For one of our most festive season staples, see A Christmas Carol. Whether it’s a new film, TV show or a radio production, every year brings a fresh adaptation of the classic Dickensian tale.
However this year we’re getting a tried and tested rendition, back by popular demand for its fifth run, and promising to glow brightly over your family’s winter, like a glowing ember. This version is Ben Horslen and John Risebero’s adaptation, and a few weeks ago I was lucky enough to talk to the former about what audiences can expect this time around.
Horslen’s summary is illuminating; audiences should be prepared for a very festive version of the show. It is staged in Middle Temple Hall which itself has a Dickensian connection. ‘We get the very historic flavor of both the hall itself, which is obviously Elizabethan but has nice Dickensian connections because Dickens studied there when he was a law student.’ Horslen goes on to note,‘It’s all sort of going back in time. Very Victorian, hopefully if we get a bit of cold weather it will be nice and Christmassy.’
The choice of venue was intentional and Horslen explains, ‘We discovered the Dickens connection and then that was one of the reasons why we decided to go there because it just felt it like it was too good to be true.’ The pair wanted to make it stay true to the themes of the book, so the show is suitably PG, ‘The message of Christmas, and Dickens message is so family oriented’ says the director, ‘We really wanted it to be a show that people could bring the whole family to, something that’s got some of the fun family musical feel good.’
Despite this being the fifth run, the production is never dated. Horslen explains, ‘We adapt it. over the years it’s changed a lot. So probably the last time we did it two years ago we rescored the whole piece and turned it into an actor musician show. Before that we’d had a little band and then backing tracks, but basically it was just actors singing. We still keep a little band, but now we’ve got a much bigger sound because we’ve got these actual musicians bringing their other talents into the show.’ He dryly observes, ‘So it’s always changing.’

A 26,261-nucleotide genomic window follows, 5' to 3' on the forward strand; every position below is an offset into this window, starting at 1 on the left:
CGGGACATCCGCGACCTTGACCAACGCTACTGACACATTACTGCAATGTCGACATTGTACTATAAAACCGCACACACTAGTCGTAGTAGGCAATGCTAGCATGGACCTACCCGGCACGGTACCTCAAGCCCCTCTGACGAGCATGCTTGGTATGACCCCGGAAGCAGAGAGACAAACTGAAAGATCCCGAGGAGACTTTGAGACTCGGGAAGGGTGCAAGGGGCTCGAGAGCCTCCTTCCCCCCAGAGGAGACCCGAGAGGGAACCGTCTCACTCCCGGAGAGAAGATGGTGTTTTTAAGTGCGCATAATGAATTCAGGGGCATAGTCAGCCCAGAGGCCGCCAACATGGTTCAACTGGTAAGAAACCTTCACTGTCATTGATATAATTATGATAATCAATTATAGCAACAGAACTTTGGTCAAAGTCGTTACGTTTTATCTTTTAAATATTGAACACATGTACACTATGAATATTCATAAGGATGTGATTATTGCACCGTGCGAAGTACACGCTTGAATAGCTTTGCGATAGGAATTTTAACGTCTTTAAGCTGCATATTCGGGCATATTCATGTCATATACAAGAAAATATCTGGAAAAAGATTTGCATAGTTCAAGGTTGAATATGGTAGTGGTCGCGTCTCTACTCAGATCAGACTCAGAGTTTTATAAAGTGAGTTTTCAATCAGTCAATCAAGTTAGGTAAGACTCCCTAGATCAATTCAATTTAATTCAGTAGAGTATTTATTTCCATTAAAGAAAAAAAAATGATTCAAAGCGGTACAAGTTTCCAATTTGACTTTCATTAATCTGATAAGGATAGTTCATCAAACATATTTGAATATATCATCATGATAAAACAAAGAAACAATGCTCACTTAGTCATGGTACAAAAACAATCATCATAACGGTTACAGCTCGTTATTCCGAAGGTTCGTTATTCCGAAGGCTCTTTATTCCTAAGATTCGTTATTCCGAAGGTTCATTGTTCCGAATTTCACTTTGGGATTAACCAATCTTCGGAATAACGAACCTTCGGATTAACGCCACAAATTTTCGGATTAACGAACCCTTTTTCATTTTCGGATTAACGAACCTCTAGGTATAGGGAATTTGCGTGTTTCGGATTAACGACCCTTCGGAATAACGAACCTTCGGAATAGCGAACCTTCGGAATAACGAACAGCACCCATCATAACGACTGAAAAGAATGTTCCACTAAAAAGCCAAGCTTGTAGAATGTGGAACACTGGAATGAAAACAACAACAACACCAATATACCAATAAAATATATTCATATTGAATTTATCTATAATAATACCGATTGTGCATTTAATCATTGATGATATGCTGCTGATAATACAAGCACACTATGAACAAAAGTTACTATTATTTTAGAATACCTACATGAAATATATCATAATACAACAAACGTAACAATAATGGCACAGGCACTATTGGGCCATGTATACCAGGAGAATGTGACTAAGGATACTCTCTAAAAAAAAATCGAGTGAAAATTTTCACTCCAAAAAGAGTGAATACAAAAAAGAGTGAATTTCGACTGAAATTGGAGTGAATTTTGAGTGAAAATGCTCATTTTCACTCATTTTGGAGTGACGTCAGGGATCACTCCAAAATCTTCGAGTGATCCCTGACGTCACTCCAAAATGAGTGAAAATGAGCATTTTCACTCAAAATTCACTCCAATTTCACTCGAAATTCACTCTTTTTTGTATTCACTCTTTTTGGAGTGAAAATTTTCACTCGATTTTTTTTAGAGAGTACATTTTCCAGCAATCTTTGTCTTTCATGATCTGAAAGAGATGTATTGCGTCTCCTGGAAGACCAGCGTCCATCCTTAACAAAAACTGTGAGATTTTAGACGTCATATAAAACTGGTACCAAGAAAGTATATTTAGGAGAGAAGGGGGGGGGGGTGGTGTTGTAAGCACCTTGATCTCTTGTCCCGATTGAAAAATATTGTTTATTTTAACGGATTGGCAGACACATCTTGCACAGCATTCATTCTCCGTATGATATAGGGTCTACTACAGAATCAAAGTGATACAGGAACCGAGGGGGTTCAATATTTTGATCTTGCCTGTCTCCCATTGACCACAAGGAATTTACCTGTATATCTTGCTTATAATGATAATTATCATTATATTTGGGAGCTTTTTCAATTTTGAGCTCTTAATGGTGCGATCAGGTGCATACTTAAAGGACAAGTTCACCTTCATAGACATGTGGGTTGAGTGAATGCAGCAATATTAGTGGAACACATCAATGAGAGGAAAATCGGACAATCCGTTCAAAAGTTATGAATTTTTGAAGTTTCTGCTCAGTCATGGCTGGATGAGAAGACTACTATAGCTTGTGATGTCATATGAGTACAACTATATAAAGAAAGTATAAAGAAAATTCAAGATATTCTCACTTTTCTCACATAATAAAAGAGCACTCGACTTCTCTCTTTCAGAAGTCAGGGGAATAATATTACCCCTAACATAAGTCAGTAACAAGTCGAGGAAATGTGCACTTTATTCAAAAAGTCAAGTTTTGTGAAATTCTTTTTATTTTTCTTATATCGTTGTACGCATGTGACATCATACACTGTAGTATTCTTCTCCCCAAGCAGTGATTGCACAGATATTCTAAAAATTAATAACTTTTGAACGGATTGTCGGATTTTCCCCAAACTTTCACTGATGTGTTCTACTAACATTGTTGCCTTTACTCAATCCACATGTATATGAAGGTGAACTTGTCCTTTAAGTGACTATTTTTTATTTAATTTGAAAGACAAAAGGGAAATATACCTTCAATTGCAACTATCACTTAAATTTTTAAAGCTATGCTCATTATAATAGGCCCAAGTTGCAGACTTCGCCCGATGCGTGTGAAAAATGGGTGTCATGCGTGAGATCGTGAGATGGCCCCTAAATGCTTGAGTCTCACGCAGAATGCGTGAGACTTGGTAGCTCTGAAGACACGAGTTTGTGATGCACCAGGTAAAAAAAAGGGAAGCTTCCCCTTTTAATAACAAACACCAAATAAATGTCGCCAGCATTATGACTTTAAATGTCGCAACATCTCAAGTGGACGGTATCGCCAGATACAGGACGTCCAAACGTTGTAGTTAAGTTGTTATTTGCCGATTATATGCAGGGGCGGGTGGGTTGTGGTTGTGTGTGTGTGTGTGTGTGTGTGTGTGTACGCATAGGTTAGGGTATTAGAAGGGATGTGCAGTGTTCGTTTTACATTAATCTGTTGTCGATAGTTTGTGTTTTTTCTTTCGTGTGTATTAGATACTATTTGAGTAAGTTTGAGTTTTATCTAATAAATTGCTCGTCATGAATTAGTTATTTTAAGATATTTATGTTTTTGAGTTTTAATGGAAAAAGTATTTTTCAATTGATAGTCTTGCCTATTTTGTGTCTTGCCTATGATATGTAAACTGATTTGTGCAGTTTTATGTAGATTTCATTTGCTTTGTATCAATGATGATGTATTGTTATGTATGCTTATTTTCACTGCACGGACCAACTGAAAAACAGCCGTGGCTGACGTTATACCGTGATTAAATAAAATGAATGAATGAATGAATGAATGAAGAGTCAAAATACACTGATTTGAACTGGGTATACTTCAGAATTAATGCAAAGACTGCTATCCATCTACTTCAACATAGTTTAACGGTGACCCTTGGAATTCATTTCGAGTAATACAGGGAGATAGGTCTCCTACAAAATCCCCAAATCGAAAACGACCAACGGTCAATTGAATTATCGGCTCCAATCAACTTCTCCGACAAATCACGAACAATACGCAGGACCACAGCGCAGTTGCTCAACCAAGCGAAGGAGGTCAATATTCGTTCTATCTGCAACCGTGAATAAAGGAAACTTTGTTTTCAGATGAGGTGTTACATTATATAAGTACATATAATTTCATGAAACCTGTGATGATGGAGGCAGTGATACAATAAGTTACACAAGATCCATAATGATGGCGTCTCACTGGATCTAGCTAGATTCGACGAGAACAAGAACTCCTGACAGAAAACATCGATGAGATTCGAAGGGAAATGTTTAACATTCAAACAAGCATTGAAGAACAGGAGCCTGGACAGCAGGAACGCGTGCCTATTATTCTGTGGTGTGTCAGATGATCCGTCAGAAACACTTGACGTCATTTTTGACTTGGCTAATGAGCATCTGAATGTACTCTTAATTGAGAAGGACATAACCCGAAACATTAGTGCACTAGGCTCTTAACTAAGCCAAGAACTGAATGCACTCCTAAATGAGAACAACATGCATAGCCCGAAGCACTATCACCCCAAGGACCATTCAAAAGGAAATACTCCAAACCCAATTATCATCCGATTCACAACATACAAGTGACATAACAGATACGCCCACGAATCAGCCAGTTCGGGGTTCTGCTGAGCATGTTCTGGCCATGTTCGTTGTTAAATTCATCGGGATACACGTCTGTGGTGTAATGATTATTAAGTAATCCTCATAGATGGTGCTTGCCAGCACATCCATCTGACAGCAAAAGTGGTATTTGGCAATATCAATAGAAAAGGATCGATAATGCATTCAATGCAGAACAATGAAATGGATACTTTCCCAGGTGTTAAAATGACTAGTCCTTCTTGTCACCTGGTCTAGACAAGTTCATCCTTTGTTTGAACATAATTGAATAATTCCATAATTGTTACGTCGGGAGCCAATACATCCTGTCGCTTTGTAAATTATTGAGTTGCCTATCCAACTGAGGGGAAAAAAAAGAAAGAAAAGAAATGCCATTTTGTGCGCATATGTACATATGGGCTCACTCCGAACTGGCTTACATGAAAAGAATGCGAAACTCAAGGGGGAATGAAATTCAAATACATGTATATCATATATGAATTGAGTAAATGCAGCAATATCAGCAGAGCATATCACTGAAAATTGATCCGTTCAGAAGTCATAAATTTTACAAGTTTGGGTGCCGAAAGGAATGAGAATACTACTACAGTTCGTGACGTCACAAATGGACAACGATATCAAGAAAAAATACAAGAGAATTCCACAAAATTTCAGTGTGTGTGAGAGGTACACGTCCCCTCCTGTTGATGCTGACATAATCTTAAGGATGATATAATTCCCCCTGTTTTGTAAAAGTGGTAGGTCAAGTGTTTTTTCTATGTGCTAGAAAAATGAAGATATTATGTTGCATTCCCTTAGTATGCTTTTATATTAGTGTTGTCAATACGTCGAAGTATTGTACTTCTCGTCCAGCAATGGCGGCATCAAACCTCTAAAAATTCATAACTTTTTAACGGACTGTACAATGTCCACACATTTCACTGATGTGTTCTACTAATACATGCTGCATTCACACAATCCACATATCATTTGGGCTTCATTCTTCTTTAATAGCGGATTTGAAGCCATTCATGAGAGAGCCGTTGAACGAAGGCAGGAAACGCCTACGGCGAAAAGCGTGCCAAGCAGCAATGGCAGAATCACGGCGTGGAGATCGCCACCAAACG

This is not the first time Antic Disposition have tinkered with a classic story, their particular brand of reshaping was a key selling point to an adaptation of Henry V a few years ago. Horslen tells me, ‘we kind of re-imagined as a group of soldiers staging it in the trenches in the first world war and that went down incredibly well with audiences. It was probably the most radical we’ve been with a Shakespeare play.’
Often adaptations are kept traditional and low risk, but that is not the way the pair work. ‘It’s always interesting to see things played around with a bit. It’s been interesting.’ muses Horslen, ‘Obviously its tended to happen quite a lot on the fringe, like it wasn’t happening so much in the bigger theatres, but then there were shows like, Measure for Measure recently where they flipped the genders and played around with that, which was nice to see on a big stage.’
Horslen is keen to point out that they also didn’t want to oversaturate their production, so had taken a break the last few years. He says, ‘We gave it a rest last year while we were adjusting stuff. We did it two years running before that, but usually we do it every other year to build up some anticipation.’ Horslen does admit that there is one extra advantage too, ‘and also it’s quite nice to give us a Christmas off.’
I wondered aloud nearly 200 years after its first publication, if A Christmas Carol still resonates with audiences. Horslen’s adamant that it is still relevant to our politics of today, saying, ‘after 10 years where we’ve had all sorts of cuts to public services and, and provisions for people who have the least in our society, the show and the message of the book cuts to the heart of that. And, and so I think it never, sadly, it never goes away.’
A Christmas Carol is showing at Middle Temple Hall, London 21 – 30 December 2019And you can buy tickets via this link: https://www.ticketsource.co.uk/ad1